We've been pointing out for a long time that the really (potentially) explosive issue raised by former SEC investigator Gary Aguirre was not the now-officially dismissed suspicions on insider trading by Pequot Capital or illegal tipping by John Mack, but the still largely univestigated charges of favoritism at the SEC. Recall that Aguirre claimed he was fired from the SEC for trying to subpoena John Mack, who was then about to become the top man at Morgan Stanley. Now the mainstream media, for reasons of its own, has enjoyed playing up Mack's connections to the Bush administration but a more relevant fact is probably his status as the head of a major Wall Street bank. This raises the fear that the SEC has been captured by the very industry its supposed to regulate. (By the way, even this might be too optimistic, since the words "been captured" imply that the regulatory agency was not created, owned and operated by the largest investment banks right from the start.)
In today's Wall Street Journal, the Senate's Finance Committee chairman Charles Grassley says that this is precisely the matter on which the committees investigation is focused.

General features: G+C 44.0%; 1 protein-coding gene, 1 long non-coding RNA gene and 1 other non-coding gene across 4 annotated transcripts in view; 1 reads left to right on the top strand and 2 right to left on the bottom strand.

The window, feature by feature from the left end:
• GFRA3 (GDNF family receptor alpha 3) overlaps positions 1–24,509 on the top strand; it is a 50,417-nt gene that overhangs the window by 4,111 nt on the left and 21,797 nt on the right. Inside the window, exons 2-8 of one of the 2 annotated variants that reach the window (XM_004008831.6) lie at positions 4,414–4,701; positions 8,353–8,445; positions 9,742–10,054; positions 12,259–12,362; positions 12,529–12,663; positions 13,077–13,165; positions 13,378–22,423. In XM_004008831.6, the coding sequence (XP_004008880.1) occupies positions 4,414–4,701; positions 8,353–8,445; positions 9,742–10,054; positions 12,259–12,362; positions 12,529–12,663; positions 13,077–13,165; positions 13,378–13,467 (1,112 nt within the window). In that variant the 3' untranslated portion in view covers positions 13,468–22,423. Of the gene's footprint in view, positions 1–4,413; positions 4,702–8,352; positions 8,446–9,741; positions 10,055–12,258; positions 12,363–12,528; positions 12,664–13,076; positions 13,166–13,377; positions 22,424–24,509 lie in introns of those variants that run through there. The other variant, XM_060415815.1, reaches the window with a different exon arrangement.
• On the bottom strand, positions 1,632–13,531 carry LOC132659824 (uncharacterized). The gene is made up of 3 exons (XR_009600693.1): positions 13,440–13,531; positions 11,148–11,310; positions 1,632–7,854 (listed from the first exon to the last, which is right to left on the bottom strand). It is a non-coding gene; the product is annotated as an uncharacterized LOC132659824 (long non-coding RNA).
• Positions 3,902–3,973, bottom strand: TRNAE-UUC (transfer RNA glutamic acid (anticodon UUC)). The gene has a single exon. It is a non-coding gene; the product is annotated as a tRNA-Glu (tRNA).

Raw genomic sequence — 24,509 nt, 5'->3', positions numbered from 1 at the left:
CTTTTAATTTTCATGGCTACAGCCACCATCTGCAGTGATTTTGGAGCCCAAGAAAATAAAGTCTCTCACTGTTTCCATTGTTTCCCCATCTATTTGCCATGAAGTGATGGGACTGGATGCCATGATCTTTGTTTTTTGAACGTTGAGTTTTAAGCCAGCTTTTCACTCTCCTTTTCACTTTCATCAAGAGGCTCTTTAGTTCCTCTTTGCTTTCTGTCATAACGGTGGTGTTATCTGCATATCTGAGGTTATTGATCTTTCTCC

Your Dec. 8 editorial "The Pequot 'Scandal'" leaves the impression that Gary Aguirre and I are the only two people concerned about the way the SEC handled the Pequot investigation. In fact, Mr. Aguirre's concerns have been echoed by both former and current SEC officials, who provided candid testimony to our committees.
The focus of the Senate investigation I'm conducting with Sen. Arlen Specter (R., Pa.) isn't John Mack and Pequot; rather, it is whether the SEC retaliated against one of its lawyers and whether it wields an even hand in looking out for investors big and small. Our review is evidence-based, and so far the evidence suggests the Pequot investigation was fraught with problems, Mr. Aguirre's termination is suspect, and the inspector general failed in his duty to conduct a thorough and independent inquiry.
Sen. Chuck Grassley (R., Iowa)
Committee on Finance
An SEC Investigation Fraught With Problems [Wall Street Journal]